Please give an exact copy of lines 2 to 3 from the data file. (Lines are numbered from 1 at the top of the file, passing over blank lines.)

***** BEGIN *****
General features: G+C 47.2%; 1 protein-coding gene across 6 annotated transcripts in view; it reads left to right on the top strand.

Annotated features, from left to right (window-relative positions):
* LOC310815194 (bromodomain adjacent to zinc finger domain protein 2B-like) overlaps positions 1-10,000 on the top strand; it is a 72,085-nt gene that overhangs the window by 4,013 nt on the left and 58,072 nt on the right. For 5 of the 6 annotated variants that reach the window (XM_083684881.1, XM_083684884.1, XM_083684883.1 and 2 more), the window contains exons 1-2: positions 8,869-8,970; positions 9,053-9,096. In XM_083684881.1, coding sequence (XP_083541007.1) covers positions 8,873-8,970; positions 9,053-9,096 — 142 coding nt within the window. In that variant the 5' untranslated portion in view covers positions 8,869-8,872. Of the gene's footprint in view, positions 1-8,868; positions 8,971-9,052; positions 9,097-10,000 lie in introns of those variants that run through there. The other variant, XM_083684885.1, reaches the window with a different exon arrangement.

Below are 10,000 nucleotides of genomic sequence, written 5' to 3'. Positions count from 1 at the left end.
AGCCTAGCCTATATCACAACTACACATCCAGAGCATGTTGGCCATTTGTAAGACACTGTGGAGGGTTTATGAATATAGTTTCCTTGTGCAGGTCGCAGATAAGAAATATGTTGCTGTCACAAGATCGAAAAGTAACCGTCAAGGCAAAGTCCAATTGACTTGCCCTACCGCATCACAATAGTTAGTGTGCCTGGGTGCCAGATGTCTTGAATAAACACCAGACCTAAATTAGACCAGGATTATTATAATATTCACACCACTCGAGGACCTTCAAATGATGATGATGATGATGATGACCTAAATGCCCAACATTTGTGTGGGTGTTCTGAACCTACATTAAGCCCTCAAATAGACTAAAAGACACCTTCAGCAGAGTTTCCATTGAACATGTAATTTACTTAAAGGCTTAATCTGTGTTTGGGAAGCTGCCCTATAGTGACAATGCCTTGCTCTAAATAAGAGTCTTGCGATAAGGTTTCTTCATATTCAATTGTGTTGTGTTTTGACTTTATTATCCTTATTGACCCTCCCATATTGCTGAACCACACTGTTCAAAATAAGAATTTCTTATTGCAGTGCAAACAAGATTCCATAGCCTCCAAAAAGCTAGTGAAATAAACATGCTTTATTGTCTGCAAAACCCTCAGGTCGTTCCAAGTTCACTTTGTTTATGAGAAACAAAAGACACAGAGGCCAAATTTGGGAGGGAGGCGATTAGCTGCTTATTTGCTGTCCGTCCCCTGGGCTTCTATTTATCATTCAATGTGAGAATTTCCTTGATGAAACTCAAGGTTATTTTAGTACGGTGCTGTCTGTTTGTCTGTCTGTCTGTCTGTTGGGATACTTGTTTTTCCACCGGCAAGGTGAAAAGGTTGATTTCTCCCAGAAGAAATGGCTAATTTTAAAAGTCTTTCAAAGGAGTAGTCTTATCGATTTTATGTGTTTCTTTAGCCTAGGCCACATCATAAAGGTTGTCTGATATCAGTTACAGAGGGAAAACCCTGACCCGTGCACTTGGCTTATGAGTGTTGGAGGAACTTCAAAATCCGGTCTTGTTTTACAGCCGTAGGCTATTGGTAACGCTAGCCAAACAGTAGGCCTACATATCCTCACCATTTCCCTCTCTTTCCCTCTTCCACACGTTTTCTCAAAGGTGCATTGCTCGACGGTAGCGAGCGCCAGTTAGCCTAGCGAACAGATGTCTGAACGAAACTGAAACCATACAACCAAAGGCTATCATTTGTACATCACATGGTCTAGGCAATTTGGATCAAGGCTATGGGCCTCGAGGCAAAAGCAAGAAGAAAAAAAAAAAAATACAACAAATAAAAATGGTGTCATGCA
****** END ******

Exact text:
Annotated features, from left to right (window-relative positions):
* LOC310815194 (bromodomain adjacent to zinc finger domain protein 2B-like) overlaps positions 1-10,000 on the top strand; it is a 72,085-nt gene that overhangs the window by 4,013 nt on the left and 58,072 nt on the right. For 5 of the 6 annotated variants that reach the window (XM_083684881.1, XM_083684884.1, XM_083684883.1 and 2 more), the window contains exons 1-2: positions 8,869-8,970; positions 9,053-9,096. In XM_083684881.1, coding sequence (XP_083541007.1) covers positions 8,873-8,970; positions 9,053-9,096 — 142 coding nt within the window. In that variant the 5' untranslated portion in view covers positions 8,869-8,872. Of the gene's footprint in view, positions 1-8,868; positions 8,971-9,052; positions 9,097-10,000 lie in introns of those variants that run through there. The other variant, XM_083684885.1, reaches the window with a different exon arrangement.